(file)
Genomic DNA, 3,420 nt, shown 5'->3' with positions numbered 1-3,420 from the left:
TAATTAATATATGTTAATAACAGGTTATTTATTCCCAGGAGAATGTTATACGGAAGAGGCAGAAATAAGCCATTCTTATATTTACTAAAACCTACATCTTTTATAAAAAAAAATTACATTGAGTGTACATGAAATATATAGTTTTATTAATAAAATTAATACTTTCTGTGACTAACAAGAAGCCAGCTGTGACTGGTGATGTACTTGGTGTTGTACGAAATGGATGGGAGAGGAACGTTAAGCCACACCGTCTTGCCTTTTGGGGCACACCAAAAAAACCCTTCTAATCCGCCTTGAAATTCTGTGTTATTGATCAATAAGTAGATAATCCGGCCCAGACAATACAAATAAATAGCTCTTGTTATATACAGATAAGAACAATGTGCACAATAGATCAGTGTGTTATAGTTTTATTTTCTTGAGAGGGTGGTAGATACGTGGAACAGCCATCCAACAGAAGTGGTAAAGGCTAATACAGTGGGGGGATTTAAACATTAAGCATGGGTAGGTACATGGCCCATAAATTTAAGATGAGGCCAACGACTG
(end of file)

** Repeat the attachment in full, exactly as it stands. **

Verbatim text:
Genomic DNA, 3,420 nt, shown 5'->3' with positions numbered 1-3,420 from the left:
TAATTAATATATGTTAATAACAGGTTATTTATTCCCAGGAGAATGTTATACGGAAGAGGCAGAAATAAGCCATTCTTATATTTACTAAAACCTACATCTTTTATAAAAAAAAATTACATTGAGTGTACATGAAATATATAGTTTTATTAATAAAATTAATACTTTCTGTGACTAACAAGAAGCCAGCTGTGACTGGTGATGTACTTGGTGTTGTACGAAATGGATGGGAGAGGAACGTTAAGCCACACCGTCTTGCCTTTTGGGGCACACCAAAAAAACCCTTCTAATCCGCCTTGAAATTCTGTGTTATTGATCAATAAGTAGATAATCCGGCCCAGACAATACAAATAAATAGCTCTTGTTATATACAGATAAGAACAATGTGCACAATAGATCAGTGTGTTATAGTTTTATTTTCTTGAGAGGGTGGTAGATACGTGGAACAGCCATCCAACAGAAGTGGTAAAGGCTAATACAGTGGGGGGATTTAAACATTAAGCATGGGTAGGTACATGGCCCATAAATTTAAGATGAGGCCAACGACTG